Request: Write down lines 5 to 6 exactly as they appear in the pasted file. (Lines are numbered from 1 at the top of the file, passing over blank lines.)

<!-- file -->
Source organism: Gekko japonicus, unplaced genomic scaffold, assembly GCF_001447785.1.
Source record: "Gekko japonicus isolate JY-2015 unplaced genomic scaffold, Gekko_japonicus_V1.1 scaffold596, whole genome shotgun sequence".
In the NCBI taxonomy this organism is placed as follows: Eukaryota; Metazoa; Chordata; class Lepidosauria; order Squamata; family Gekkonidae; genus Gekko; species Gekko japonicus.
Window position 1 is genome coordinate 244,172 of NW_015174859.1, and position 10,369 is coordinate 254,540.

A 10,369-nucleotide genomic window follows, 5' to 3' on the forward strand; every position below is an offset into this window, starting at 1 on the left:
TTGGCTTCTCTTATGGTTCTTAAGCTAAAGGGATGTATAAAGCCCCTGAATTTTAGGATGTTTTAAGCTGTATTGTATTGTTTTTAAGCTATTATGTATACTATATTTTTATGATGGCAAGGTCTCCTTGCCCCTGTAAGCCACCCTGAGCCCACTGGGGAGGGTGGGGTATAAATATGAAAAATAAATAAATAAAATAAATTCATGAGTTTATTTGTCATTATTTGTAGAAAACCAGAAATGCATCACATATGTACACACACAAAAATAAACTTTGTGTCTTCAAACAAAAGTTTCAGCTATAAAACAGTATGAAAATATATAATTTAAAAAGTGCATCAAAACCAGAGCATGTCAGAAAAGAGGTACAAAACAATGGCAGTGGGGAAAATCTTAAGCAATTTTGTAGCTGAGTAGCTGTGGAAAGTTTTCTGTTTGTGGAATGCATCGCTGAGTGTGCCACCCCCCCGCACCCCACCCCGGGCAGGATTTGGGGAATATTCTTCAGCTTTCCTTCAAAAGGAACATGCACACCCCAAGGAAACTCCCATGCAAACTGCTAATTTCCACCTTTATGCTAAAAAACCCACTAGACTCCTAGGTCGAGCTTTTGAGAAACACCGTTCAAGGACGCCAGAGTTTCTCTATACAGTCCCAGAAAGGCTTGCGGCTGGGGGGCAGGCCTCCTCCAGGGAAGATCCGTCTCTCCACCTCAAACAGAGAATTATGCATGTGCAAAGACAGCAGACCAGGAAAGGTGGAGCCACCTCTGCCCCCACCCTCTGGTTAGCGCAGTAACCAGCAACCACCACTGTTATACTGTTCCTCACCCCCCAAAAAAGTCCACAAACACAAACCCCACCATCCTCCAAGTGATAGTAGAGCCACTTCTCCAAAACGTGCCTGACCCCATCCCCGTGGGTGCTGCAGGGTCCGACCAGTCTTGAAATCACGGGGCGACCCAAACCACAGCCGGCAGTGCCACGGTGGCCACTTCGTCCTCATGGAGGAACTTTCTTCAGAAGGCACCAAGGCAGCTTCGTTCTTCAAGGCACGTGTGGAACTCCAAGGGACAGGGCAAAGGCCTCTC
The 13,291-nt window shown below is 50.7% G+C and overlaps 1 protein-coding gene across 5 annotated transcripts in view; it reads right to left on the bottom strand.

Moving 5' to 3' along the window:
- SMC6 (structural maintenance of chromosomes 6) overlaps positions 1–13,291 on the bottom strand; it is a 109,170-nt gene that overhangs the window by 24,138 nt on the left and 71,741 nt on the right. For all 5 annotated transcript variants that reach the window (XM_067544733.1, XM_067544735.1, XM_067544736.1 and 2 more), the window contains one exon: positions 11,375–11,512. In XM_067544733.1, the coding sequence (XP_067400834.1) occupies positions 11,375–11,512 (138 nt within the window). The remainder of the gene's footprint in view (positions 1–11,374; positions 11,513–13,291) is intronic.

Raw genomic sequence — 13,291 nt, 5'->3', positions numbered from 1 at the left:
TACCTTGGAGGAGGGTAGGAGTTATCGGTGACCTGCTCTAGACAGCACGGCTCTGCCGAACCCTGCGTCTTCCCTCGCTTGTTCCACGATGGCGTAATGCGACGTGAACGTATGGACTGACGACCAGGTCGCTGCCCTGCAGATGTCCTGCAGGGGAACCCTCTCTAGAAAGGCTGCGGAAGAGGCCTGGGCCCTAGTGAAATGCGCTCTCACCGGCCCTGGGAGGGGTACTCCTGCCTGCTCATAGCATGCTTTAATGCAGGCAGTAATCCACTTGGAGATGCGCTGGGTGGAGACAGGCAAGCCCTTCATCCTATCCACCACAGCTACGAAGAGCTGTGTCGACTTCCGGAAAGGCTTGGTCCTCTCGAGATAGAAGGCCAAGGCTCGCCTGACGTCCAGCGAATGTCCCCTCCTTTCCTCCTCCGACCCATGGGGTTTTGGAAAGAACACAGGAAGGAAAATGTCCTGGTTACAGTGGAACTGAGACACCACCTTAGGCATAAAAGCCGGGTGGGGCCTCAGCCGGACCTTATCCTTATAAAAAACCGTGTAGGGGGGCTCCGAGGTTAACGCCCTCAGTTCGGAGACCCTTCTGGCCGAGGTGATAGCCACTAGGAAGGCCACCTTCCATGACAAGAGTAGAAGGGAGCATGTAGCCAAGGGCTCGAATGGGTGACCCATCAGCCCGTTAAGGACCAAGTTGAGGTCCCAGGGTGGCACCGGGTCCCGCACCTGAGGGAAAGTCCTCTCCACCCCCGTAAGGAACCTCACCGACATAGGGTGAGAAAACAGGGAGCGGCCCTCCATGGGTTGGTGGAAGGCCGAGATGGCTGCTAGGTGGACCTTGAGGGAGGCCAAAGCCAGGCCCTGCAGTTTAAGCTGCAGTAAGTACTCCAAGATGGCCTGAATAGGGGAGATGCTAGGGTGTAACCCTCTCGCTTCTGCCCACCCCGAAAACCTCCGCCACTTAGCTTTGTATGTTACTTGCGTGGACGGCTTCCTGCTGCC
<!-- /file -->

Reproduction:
A 10,369-nucleotide genomic window follows, 5' to 3' on the forward strand; every position below is an offset into this window, starting at 1 on the left:
TTGGCTTCTCTTATGGTTCTTAAGCTAAAGGGATGTATAAAGCCCCTGAATTTTAGGATGTTTTAAGCTGTATTGTATTGTTTTTAAGCTATTATGTATACTATATTTTTATGATGGCAAGGTCTCCTTGCCCCTGTAAGCCACCCTGAGCCCACTGGGGAGGGTGGGGTATAAATATGAAAAATAAATAAATAAAATAAATTCATGAGTTTATTTGTCATTATTTGTAGAAAACCAGAAATGCATCACATATGTACACACACAAAAATAAACTTTGTGTCTTCAAACAAAAGTTTCAGCTATAAAACAGTATGAAAATATATAATTTAAAAAGTGCATCAAAACCAGAGCATGTCAGAAAAGAGGTACAAAACAATGGCAGTGGGGAAAATCTTAAGCAATTTTGTAGCTGAGTAGCTGTGGAAAGTTTTCTGTTTGTGGAATGCATCGCTGAGTGTGCCACCCCCCCGCACCCCACCCCGGGCAGGATTTGGGGAATATTCTTCAGCTTTCCTTCAAAAGGAACATGCACACCCCAAGGAAACTCCCATGCAAACTGCTAATTTCCACCTTTATGCTAAAAAACCCACTAGACTCCTAGGTCGAGCTTTTGAGAAACACCGTTCAAGGACGCCAGAGTTTCTCTATACAGTCCCAGAAAGGCTTGCGGCTGGGGGGCAGGCCTCCTCCAGGGAAGATCCGTCTCTCCACCTCAAACAGAGAATTATGCATGTGCAAAGACAGCAGACCAGGAAAGGTGGAGCCACCTCTGCCCCCACCCTCTGGTTAGCGCAGTAACCAGCAACCACCACTGTTATACTGTTCCTCACCCCCCAAAAAAGTCCACAAACACAAACCCCACCATCCTCCAAGTGATAGTAGAGCCACTTCTCCAAAACGTGCCTGACCCCATCCCCGTGGGTGCTGCAGGGTCCGACCAGTCTTGAAATCACGGGGCGACCCAAACCACAGCCGGCAGTGCCACGGTGGCCACTTCGTCCTCATGGAGGAACTTTCTTCAGAAGGCACCAAGGCAGCTTCGTTCTTCAAGGCACGTGTGGAACTCCAAGGGACAGGGCAAAGGCCTCTC